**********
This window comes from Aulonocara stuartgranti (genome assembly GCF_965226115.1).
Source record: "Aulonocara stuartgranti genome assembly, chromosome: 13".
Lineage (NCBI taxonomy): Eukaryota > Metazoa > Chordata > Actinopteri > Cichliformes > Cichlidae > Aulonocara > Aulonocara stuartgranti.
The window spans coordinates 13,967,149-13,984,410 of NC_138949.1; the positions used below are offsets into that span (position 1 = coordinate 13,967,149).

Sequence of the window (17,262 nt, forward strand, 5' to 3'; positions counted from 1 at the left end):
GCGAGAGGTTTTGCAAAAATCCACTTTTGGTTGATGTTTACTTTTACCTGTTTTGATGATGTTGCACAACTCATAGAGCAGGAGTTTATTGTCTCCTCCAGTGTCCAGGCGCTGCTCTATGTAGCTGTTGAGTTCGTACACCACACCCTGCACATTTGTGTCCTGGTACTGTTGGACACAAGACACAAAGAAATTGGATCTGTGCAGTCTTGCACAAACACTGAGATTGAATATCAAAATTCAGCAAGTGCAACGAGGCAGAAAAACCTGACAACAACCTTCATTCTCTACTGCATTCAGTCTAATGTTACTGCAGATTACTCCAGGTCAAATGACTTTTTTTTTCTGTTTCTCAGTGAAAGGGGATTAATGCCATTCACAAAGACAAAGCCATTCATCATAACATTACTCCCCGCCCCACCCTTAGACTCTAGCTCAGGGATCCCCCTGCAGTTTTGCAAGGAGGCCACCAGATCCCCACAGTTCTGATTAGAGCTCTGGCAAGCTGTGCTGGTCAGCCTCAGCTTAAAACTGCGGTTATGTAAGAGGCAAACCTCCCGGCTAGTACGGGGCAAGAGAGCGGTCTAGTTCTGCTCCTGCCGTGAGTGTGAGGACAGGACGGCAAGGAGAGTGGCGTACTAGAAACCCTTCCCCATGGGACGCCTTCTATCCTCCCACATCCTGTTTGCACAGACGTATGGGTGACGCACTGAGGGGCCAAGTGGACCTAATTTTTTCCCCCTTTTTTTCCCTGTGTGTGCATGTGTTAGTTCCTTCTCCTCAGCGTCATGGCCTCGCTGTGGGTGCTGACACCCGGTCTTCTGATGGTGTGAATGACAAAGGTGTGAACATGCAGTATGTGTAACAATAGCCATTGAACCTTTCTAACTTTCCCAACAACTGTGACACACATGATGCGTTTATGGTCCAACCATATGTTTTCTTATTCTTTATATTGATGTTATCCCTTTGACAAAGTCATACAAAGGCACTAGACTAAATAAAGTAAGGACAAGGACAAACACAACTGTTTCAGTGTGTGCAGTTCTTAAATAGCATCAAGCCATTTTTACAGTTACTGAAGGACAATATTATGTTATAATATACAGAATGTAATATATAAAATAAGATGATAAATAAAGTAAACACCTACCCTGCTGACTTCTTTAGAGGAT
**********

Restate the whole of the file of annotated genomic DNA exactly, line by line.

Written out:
This window comes from Aulonocara stuartgranti (genome assembly GCF_965226115.1).
Source record: "Aulonocara stuartgranti genome assembly, chromosome: 13".
Lineage (NCBI taxonomy): Eukaryota > Metazoa > Chordata > Actinopteri > Cichliformes > Cichlidae > Aulonocara > Aulonocara stuartgranti.
The window spans coordinates 13,967,149-13,984,410 of NC_138949.1; the positions used below are offsets into that span (position 1 = coordinate 13,967,149).

Sequence of the window (17,262 nt, forward strand, 5' to 3'; positions counted from 1 at the left end):
GCGAGAGGTTTTGCAAAAATCCACTTTTGGTTGATGTTTACTTTTACCTGTTTTGATGATGTTGCACAACTCATAGAGCAGGAGTTTATTGTCTCCTCCAGTGTCCAGGCGCTGCTCTATGTAGCTGTTGAGTTCGTACACCACACCCTGCACATTTGTGTCCTGGTACTGTTGGACACAAGACACAAAGAAATTGGATCTGTGCAGTCTTGCACAAACACTGAGATTGAATATCAAAATTCAGCAAGTGCAACGAGGCAGAAAAACCTGACAACAACCTTCATTCTCTACTGCATTCAGTCTAATGTTACTGCAGATTACTCCAGGTCAAATGACTTTTTTTTTCTGTTTCTCAGTGAAAGGGGATTAATGCCATTCACAAAGACAAAGCCATTCATCATAACATTACTCCCCGCCCCACCCTTAGACTCTAGCTCAGGGATCCCCCTGCAGTTTTGCAAGGAGGCCACCAGATCCCCACAGTTCTGATTAGAGCTCTGGCAAGCTGTGCTGGTCAGCCTCAGCTTAAAACTGCGGTTATGTAAGAGGCAAACCTCCCGGCTAGTACGGGGCAAGAGAGCGGTCTAGTTCTGCTCCTGCCGTGAGTGTGAGGACAGGACGGCAAGGAGAGTGGCGTACTAGAAACCCTTCCCCATGGGACGCCTTCTATCCTCCCACATCCTGTTTGCACAGACGTATGGGTGACGCACTGAGGGGCCAAGTGGACCTAATTTTTTCCCCCTTTTTTTCCCTGTGTGTGCATGTGTTAGTTCCTTCTCCTCAGCGTCATGGCCTCGCTGTGGGTGCTGACACCCGGTCTTCTGATGGTGTGAATGACAAAGGTGTGAACATGCAGTATGTGTAACAATAGCCATTGAACCTTTCTAACTTTCCCAACAACTGTGACACACATGATGCGTTTATGGTCCAACCATATGTTTTCTTATTCTTTATATTGATGTTATCCCTTTGACAAAGTCATACAAAGGCACTAGACTAAATAAAGTAAGGACAAGGACAAACACAACTGTTTCAGTGTGTGCAGTTCTTAAATAGCATCAAGCCATTTTTACAGTTACTGAAGGACAATATTATGTTATAATATACAGAATGTAATATATAAAATAAGATGATAAATAAAGTAAACACCTACCCTGCTGACTTCTTTAGAGGAT